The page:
One of Europe’s worst cholera years on record was 1854 when 23 000 people died in Great Britain and Ireland alone. That was also the year that English physician John Snow first demonstrated the link between contaminated water supplies and the spread of cholera. Another milestone in the fight against cholera came in 1883 when German physician Robert Koch – one of the first doctors to study bacteria – first isolated Vibrio cholerae, the bacterium that causes cholera, while studying outbreaks of the disease in Egypt and India.

Despite the fact that ORS solution is an effective treatment for dehydration from the disease and despite the existence of a cholera vaccine – albeit an unsatisfactory one due to its two-dose regimen, short shelf-life, high cost and need for cold chain distribution – prevention must be at the heart of any effective long-term response. “There is an urgent need to provide a programmatic, concerted and coordinated approach to cholera control,” says Chaignat. “Prevention, preparedness and response activities together with an efficient surveillance system are paramount.”

Dr Madhu Ghimire, from the Department of Communicable Diseases at WHO’s Regional Office for South-East Asia, concurs: “The approach to cholera outbreaks in many developing countries has been that of reactive response directed at controlling outbreaks and minimizing mortality. Little or no proactive measures are taken to prevent cholera,” he says.

Prevention is, for the most part, a question of ensuring hygiene. In other words, the front line with cholera is the village latrine and drinking-water supply. Referring to improvements in drinking-water and sanitation in the mid-19th century in Europe after Snow’s discovery, Legros says: “The last cholera outbreaks in western Europe were in the 1860s. If a country can provide safe water supplies and sewage systems to everyone, then outbreaks will disappear.” Around 90% of diarrhoeal diseases can be attributed to contaminated water and/or food, as well as to inadequate sanitation and hygiene. However, in Zimbabwe, little can be done in terms of improving access to safe water and appropriate sanitation in the short term. Legros says the focus there is very much on the immediate need to treat sick people.

Checchi believes that many of the severe outbreaks of cholera that occurred recently have been caused by consumption of water from contaminated sources. “In the case of Zimbabwe it is due to damaged urban water-piping systems,” he says, adding that the problem has been further fuelled by inadequate sanitation, mainly excreta disposal, which results in bacteria being fed back into the water sources. Basic hygiene education, which may be as simple as teaching people the importance of hand-washing, is also needed. It is estimated that such practices can reduce diarrhoea cases by around 45%.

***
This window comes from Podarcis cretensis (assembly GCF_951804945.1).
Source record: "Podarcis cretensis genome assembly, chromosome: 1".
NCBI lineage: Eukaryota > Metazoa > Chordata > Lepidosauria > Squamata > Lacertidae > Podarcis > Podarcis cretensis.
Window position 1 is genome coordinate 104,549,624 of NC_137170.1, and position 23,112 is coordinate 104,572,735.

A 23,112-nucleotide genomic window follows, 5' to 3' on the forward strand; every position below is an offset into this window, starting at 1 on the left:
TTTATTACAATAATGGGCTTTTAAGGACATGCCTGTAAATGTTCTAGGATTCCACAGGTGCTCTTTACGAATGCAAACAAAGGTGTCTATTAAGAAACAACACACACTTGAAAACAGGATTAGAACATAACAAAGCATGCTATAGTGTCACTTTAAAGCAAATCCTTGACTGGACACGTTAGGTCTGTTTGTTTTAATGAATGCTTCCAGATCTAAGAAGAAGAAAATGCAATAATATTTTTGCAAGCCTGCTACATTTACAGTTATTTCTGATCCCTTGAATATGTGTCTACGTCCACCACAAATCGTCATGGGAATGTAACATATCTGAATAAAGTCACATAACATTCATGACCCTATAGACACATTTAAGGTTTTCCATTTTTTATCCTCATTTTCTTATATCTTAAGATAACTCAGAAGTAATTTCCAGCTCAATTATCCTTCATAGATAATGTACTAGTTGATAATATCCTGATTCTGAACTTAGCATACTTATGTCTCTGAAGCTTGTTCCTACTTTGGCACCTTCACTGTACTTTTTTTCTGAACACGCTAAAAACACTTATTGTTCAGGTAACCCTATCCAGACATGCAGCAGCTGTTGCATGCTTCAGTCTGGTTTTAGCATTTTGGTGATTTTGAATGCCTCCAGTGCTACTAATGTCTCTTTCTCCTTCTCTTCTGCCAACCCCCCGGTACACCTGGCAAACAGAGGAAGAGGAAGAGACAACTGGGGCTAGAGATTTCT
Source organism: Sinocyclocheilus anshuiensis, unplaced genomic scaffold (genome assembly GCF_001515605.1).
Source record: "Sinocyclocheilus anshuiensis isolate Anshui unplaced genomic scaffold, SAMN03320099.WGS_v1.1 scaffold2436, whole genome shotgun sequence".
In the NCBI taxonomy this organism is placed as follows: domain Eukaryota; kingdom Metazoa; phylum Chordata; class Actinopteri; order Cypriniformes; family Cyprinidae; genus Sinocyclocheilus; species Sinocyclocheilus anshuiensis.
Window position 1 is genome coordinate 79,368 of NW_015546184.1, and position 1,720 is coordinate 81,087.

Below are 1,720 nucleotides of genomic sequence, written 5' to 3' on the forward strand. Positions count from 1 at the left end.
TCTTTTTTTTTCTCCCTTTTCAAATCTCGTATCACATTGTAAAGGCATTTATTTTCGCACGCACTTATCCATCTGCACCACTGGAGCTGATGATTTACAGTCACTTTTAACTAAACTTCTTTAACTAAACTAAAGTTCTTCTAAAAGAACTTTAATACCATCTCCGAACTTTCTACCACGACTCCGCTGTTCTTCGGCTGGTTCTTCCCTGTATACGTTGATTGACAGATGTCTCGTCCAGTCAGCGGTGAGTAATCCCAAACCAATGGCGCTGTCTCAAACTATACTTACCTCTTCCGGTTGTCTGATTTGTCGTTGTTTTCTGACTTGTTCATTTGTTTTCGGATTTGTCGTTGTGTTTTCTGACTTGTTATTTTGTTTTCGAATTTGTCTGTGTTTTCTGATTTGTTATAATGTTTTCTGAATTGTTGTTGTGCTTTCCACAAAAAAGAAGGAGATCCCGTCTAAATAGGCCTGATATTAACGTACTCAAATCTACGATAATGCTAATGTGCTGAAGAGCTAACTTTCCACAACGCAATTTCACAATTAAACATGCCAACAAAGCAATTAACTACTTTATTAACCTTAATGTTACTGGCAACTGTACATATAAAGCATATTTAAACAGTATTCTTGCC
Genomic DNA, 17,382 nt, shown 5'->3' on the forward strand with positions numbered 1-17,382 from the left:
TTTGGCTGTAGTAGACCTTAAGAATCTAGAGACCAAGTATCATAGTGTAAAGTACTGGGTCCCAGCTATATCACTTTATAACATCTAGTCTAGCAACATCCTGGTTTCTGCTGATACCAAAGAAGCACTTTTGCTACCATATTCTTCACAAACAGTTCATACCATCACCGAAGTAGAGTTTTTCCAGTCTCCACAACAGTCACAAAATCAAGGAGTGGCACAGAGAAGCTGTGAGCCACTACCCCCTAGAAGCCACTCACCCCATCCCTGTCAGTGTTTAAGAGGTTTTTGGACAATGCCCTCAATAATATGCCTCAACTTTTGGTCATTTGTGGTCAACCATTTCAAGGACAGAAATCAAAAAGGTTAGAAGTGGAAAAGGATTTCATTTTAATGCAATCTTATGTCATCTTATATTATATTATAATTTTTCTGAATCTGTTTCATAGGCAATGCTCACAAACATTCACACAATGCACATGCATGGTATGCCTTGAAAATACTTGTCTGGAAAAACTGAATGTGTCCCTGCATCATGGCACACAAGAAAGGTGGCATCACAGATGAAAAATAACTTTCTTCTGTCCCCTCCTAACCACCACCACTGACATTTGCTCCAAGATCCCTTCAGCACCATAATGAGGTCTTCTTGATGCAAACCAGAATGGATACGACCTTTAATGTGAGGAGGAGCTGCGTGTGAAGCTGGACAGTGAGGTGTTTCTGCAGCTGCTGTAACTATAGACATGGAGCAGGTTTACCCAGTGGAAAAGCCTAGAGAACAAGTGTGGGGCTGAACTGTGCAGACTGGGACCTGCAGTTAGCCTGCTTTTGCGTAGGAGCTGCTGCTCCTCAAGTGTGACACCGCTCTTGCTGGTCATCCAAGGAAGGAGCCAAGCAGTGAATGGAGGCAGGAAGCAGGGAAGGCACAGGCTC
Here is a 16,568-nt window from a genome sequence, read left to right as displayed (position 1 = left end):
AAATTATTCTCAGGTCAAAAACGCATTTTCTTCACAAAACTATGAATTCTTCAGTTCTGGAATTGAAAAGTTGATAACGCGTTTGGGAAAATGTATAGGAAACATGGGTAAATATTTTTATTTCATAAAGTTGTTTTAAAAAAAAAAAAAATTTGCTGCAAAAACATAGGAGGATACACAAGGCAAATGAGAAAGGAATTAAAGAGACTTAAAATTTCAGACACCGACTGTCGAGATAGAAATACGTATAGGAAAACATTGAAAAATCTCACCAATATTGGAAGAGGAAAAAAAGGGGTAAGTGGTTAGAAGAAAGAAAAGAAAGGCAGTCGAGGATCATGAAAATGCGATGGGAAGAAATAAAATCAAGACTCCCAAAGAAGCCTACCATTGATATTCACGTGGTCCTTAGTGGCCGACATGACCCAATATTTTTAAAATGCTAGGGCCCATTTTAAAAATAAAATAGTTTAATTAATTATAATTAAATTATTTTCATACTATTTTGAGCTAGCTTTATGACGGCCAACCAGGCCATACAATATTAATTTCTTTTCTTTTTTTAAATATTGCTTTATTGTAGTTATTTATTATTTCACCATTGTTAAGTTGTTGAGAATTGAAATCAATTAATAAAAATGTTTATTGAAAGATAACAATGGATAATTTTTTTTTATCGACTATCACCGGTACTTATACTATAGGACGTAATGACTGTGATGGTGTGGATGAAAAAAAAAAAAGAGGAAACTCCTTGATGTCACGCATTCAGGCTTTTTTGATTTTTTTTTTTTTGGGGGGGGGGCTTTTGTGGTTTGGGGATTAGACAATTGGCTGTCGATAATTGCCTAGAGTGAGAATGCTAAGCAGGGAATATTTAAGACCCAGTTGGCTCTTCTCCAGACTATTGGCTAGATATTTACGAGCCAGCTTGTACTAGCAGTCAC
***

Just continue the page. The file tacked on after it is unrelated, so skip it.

More than one billion people in the world do not have access to safe drinking-water, while 2.5 billion lack adequate sanitation. Given that the global situation is unlikely to change in the near future, WHO and its partners are left relying for the most part on surveillance, forecasting and responding to cholera outbreaks and monitoring hot spots, mainly in large parts of Africa, Bangladesh, China, India, Indonesia, Pakistan and the Philippines. But predicting the location and timing of a re-appearance of cholera is not so easy. “Every year or two we have a large cholera epidemic somewhere in the world,” says Chaignat. “But we only know about the official notifications. In India, for example, only lab-confirmed cases are reported. Worldwide, many people die of cholera without ever reaching a health-care centre.”

The global cholera picture is likely to remain a challenge. Population shifts from rural to urban areas in low-income countries exacerbate the growth of shanty towns and slums where cholera thrives. “With changing climate scenarios and ever-increasing conflict situations around the globe, outbreaks are possible anywhere and at any time,” says Ghimire, arguing that sound surveillance, preparedness and a capacity for rapid containment should remain “the key tools” for every country. ■

figure 09-010209-Fa
Staff from Médecins Sans Frontières treat cholera patients at Budiriro cholera treatment centre in Harare.
figure 09-010209-Fb
Two-year-old cholera patient Rafael being treated at the Beatrice Road Infectious Diseases Hospital in Harare.

Articles from Bulletin of the World Health Organization are provided here courtesy of World Health Organization